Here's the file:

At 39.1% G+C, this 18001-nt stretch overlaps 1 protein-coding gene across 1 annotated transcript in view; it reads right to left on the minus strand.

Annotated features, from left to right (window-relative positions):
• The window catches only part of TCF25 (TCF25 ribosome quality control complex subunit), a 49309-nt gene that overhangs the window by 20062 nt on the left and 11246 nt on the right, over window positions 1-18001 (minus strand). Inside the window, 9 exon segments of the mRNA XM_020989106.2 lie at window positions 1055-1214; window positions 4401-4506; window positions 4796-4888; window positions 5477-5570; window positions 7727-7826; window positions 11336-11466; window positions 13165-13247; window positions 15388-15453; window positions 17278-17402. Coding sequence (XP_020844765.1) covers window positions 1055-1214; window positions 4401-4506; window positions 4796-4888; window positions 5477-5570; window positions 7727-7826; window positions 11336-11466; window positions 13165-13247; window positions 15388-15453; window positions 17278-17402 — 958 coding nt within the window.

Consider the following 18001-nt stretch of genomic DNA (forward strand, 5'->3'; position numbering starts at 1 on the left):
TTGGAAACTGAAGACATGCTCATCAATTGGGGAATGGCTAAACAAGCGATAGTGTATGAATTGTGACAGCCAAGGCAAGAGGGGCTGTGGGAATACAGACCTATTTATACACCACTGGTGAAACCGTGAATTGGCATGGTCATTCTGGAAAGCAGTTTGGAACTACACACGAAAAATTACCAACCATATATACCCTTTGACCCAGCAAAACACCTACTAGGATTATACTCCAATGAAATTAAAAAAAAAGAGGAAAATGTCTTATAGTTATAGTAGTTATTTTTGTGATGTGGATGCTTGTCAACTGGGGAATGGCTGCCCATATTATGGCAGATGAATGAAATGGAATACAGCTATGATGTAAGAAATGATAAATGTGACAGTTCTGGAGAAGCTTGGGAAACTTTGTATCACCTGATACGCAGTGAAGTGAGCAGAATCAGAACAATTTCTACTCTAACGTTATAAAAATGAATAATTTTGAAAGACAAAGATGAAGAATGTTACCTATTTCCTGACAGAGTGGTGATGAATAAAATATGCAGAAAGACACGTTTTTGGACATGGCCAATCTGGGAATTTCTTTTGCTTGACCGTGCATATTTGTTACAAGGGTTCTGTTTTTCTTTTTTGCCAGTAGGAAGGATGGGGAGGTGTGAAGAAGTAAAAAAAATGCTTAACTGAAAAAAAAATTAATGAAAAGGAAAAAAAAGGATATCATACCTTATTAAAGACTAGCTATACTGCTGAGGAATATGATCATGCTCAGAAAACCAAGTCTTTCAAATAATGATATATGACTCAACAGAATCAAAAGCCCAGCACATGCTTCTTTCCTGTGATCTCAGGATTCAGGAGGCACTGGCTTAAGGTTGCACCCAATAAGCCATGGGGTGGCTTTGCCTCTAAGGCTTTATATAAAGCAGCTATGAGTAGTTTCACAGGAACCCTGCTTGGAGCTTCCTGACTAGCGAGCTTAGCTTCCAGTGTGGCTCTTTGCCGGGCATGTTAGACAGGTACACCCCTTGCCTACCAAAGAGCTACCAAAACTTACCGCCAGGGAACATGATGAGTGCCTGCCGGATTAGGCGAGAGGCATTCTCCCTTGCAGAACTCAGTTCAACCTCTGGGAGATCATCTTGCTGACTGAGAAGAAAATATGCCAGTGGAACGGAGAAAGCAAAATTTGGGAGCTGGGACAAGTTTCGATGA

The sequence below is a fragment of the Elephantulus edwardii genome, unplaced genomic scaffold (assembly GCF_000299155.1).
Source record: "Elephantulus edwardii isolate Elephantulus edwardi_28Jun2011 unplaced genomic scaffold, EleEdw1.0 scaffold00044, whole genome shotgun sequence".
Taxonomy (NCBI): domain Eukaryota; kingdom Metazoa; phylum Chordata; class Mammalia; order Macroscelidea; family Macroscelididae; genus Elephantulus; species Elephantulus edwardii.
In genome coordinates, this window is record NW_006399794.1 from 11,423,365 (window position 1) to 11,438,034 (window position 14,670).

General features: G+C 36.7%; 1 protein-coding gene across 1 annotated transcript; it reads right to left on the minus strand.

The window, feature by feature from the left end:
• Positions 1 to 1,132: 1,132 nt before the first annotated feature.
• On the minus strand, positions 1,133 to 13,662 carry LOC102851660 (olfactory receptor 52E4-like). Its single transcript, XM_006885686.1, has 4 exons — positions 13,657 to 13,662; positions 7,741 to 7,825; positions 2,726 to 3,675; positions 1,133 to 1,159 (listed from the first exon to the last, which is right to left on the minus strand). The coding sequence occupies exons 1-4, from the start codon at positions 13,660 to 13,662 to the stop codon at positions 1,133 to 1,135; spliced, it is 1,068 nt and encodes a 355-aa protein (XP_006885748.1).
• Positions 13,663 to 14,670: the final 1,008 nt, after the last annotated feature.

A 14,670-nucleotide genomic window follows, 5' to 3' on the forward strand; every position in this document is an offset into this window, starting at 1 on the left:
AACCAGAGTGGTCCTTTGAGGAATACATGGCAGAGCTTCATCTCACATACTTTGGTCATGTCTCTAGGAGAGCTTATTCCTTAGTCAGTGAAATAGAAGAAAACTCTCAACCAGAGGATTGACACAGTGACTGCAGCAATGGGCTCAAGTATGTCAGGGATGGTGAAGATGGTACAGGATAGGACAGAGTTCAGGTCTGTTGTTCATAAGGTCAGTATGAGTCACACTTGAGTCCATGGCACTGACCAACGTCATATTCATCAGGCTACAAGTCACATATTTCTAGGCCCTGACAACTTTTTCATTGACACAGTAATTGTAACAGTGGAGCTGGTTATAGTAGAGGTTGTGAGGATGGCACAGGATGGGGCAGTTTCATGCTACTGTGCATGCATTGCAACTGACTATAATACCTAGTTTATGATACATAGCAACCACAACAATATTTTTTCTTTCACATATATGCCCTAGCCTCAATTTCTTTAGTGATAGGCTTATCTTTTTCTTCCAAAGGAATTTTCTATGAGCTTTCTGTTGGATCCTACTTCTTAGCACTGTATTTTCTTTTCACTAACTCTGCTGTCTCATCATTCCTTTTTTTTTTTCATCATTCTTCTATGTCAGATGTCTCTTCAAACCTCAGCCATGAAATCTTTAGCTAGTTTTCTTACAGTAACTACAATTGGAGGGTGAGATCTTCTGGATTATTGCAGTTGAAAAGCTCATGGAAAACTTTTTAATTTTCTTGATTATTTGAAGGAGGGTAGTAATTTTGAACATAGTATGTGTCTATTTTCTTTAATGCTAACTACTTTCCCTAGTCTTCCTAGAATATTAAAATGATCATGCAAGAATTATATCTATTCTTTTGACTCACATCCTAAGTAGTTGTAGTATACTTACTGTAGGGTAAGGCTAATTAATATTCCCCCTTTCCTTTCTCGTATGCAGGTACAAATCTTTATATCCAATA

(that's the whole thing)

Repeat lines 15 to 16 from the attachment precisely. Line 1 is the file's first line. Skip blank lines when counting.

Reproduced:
A 14,670-nucleotide genomic window follows, 5' to 3' on the forward strand; every position in this document is an offset into this window, starting at 1 on the left:
AACCAGAGTGGTCCTTTGAGGAATACATGGCAGAGCTTCATCTCACATACTTTGGTCATGTCTCTAGGAGAGCTTATTCCTTAGTCAGTGAAATAGAAGAAAACTCTCAACCAGAGGATTGACACAGTGACTGCAGCAATGGGCTCAAGTATGTCAGGGATGGTGAAGATGGTACAGGATAGGACAGAGTTCAGGTCTGTTGTTCATAAGGTCAGTATGAGTCACACTTGAGTCCATGGCACTGACCAACGTCATATTCATCAGGCTACAAGTCACATATTTCTAGGCCCTGACAACTTTTTCATTGACACAGTAATTGTAACAGTGGAGCTGGTTATAGTAGAGGTTGTGAGGATGGCACAGGATGGGGCAGTTTCATGCTACTGTGCATGCATTGCAACTGACTATAATACCTAGTTTATGATACATAGCAACCACAACAATATTTTTTCTTTCACATATATGCCCTAGCCTCAATTTCTTTAGTGATAGGCTTATCTTTTTCTTCCAAAGGAATTTTCTATGAGCTTTCTGTTGGATCCTACTTCTTAGCACTGTATTTTCTTTTCACTAACTCTGCTGTCTCATCATTCCTTTTTTTTTTTCATCATTCTTCTATGTCAGATGTCTCTTCAAACCTCAGCCATGAAATCTTTAGCTAGTTTTCTTACAGTAACTACAATTGGAGGGTGAGATCTTCTGGATTATTGCAGTTGAAAAGCTCATGGAAAACTTTTTAATTTTCTTGATTATTTGAAGGAGGGTAGTAATTTTGAACATAGTATGTGTCTATTTTCTTTAATGCTAACTACTTTCCCTAGTCTTCCTAGAATATTAAAATGATCATGCAAGAATTATATCTATTCTTTTGACTCACATCCTAAGTAGTTGTAGTATACTTACTGTAGGGTAAGGCTAATTAATATTCCCCCTTTCCTTTCTCGTATGCAGGTACAAATCTTTATATCCAATA